A rustic Bridgehampton house is transformed into a streamlined, ultra-chic getaway
photographs by Anastassios Mentis
“It’s her house; she made it that way!” Such is the sentiment of both architect Kirby Grimes and designer Carlos Otero when describing their collaboration on the Bridgehampton home of Louise Patterson. A Manhattan transplant originally from Atlanta, Patterson had always wanted a house near the sea; she had grown up surrounded by beautiful woods and was drawn to the lush vegetation of the Hamptons.
The nondescript 1980s spec house she bought fit her requirements of being near the ocean and adjacent to farmland. “I was attracted to where it was situated,” says Patterson, a commercial real estate broker. “I found the flat land bordering a working farm to be intriguing, and it was near the beach. What didn’t work was the house itself.” But she understood the value of the location and knew exactly what was needed to renovate.
“I wanted to simplify and open up the entire house, expand the living spaces, and get rid of moldings and baseboards—gut it and make it modern,” says Patterson, who also endeavored to blur the lines between inside and outside and make the landscape enhance the serene retreat she had envisioned. Next step: hiring an architect who would understand her directive. “I found Kirby Grimes through a friend, and once I saw his portfolio, I knew I wanted to work with him.”
“I wanted to feel like I was outside even
when I was inside”
Grimes, who had studied fine arts at William & Mary College and later received his architecture degree at North Carolina State University, moved to Bridgehampton in 1971, where he worked with a noted architect in town before going out on his own. His aesthetic of less is better than more fit perfectly with Patterson’s decree of modern and minimal. “I do not like to have a lot of things around me,” Patterson says. “I like clean, plain, simple. By nature, I don’t want clutter.”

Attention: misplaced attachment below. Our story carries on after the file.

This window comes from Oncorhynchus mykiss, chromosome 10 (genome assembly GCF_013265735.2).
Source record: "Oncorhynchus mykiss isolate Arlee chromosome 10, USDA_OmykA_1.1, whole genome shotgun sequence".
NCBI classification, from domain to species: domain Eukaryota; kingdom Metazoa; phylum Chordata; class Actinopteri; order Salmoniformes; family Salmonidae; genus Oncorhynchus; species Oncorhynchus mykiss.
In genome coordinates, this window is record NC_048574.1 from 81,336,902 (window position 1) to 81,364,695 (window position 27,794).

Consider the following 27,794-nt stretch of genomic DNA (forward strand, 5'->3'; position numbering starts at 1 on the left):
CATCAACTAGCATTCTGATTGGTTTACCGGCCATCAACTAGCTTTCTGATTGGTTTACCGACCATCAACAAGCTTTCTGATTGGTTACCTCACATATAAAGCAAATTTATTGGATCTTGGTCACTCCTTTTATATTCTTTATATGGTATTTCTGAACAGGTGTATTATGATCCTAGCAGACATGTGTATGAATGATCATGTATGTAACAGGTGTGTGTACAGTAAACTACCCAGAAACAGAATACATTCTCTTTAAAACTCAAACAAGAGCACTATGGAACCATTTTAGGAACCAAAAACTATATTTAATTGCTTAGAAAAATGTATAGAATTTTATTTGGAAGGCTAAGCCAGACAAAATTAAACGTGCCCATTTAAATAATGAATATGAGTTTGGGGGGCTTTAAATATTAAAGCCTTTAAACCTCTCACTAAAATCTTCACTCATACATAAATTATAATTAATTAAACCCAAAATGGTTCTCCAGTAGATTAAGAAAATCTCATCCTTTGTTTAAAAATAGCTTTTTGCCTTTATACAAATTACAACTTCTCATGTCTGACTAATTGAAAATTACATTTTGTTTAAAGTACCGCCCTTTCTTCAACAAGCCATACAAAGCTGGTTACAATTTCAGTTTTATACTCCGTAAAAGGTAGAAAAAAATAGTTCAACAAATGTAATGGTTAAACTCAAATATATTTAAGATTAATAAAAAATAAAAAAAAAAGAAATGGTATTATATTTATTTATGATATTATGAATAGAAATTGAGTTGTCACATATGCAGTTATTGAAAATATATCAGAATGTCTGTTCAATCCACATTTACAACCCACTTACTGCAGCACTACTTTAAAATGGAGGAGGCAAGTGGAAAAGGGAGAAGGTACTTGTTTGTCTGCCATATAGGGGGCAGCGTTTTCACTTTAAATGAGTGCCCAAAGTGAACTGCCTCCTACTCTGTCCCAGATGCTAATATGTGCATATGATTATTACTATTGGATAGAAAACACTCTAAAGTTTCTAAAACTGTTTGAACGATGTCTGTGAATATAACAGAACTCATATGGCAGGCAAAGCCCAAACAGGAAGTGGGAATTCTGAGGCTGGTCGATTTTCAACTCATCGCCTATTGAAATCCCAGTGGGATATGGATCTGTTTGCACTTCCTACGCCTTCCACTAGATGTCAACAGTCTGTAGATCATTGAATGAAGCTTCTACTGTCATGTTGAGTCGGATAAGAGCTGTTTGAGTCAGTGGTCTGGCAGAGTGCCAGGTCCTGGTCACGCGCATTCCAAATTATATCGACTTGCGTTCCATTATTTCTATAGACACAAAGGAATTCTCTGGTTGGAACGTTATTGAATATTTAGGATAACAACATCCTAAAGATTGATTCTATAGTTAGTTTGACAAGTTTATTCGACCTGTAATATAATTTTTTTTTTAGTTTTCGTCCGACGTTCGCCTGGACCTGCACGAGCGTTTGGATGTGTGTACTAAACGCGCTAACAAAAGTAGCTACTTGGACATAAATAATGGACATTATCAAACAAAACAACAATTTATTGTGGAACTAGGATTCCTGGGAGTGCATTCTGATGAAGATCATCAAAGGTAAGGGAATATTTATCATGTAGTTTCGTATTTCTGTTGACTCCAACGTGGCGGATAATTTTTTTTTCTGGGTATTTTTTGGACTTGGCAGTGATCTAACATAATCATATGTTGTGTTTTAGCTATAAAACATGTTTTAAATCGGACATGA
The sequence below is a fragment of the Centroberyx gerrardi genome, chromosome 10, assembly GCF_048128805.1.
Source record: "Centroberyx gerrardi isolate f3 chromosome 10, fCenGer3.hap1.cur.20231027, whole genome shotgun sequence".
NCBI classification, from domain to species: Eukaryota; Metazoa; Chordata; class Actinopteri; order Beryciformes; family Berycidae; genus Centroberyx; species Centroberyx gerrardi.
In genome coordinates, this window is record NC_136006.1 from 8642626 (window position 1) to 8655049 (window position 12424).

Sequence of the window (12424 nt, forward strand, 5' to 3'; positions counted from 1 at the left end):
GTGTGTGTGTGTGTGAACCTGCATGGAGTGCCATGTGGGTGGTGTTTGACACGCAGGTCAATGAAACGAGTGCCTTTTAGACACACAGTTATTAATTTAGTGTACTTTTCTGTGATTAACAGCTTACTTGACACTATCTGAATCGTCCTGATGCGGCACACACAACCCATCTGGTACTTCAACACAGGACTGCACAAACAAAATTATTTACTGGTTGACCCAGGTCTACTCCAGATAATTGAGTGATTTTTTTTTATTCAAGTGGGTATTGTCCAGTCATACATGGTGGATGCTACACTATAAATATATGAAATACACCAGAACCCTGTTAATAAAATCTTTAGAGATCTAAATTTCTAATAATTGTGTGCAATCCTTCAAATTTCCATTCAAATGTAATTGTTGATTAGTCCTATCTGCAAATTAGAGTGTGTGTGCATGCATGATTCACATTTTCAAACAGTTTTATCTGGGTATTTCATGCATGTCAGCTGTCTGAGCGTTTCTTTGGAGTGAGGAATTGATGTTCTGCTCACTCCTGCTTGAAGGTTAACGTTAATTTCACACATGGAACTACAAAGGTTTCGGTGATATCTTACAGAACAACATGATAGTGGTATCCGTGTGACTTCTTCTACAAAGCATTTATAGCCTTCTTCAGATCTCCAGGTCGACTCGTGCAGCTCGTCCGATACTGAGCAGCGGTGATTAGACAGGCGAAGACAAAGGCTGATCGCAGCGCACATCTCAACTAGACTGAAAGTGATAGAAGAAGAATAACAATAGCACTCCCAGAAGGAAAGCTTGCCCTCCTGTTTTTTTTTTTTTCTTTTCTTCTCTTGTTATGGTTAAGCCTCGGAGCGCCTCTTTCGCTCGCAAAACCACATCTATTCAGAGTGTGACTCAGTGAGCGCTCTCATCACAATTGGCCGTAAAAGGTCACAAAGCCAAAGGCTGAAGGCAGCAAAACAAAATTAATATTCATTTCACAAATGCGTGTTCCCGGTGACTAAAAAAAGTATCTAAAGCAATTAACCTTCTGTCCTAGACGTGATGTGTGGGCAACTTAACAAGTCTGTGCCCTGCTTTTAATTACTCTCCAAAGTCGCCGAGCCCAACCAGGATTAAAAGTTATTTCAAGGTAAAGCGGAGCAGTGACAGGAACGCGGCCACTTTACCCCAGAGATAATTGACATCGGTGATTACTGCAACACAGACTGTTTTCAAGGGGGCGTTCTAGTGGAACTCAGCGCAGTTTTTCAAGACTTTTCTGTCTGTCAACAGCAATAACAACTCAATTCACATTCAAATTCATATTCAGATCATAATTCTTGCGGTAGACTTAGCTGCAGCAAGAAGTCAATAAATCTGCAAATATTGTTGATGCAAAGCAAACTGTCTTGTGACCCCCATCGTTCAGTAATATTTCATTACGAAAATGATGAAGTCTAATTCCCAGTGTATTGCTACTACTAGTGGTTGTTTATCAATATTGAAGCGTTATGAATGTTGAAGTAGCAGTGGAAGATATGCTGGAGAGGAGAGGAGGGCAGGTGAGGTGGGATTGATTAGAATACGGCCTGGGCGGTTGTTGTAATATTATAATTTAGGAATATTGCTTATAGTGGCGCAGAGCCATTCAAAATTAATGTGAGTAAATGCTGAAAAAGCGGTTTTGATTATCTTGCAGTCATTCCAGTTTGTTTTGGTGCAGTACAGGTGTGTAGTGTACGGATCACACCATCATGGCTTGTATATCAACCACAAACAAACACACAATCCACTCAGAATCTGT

The house, originally a humble 1,278 square feet, was expanded by 672 square feet on the ground floor and 856 square feet on the second. “Louise wanted more space throughout, a larger living room, a study, and a new entrance,” Grimes explains. “But the style needed to be updated, the pool renovated, and the landscaping and driveway improved in order to exemplify the clean lines of the modernized house.”
To enlarge the space as planned, Grimes added boxes to three sides of the original house, which included Patterson’s study, an expanded kitchen and living room, and a new front entrance. Outside, a deck was built with a dining pergola, and the pool was reinstalled (the foundation had collapsed). Finally, the landscaping got an overhaul. “When I bought the property, in the wintertime, I was assured wildflowers would grow, and come spring, there was nothing but weeds,” Patterson says with a laugh. “We went in and leveled the entire front and backyard.”
Grimes also streamlined the exterior trim and stripped all the interior trim. “I like to see through a house,” he says. “It makes it more inviting, and gives it a sense of serenity.” The kitchen was already open to the living area, but the ceiling was lowered to make the space more intimate. Patterson’s focus throughout the process always centered on the outdoors. “I wanted to feel like I was outside even when I was inside,” she says. “I had the idea of putting a window seat in the kitchen, which frames the apple tree. Kirby and I worked together on every detail, even down to the gravel outside. Believe me, I was in the railroad yards looking for gravel all over Long Island—I have been places!”
The team even found the wood for the flooring long before they locked in the final design. “Everything was a collaboration,” Patterson says, down to the mandate to keep the living room television hidden at all times. Grimes’s solution was to bring his talent as a fine artist into play by painting a canvas that seamlessly slides over the TV when it’s not in use.
As an architect working mostly on interiors, designer Carlos Otero was responsible for integrating the furnishings and art. “I always make sure the architecture and interiors become one,” he says. “The most important aspect here was to not have clutter and to be very modern. Louise is a true minimalist and likes things orderly. She isn’t afraid of plain white walls, and she really appreciates proportion, simple lines, and well-constructed materials. She understands that beauty is a function, too.”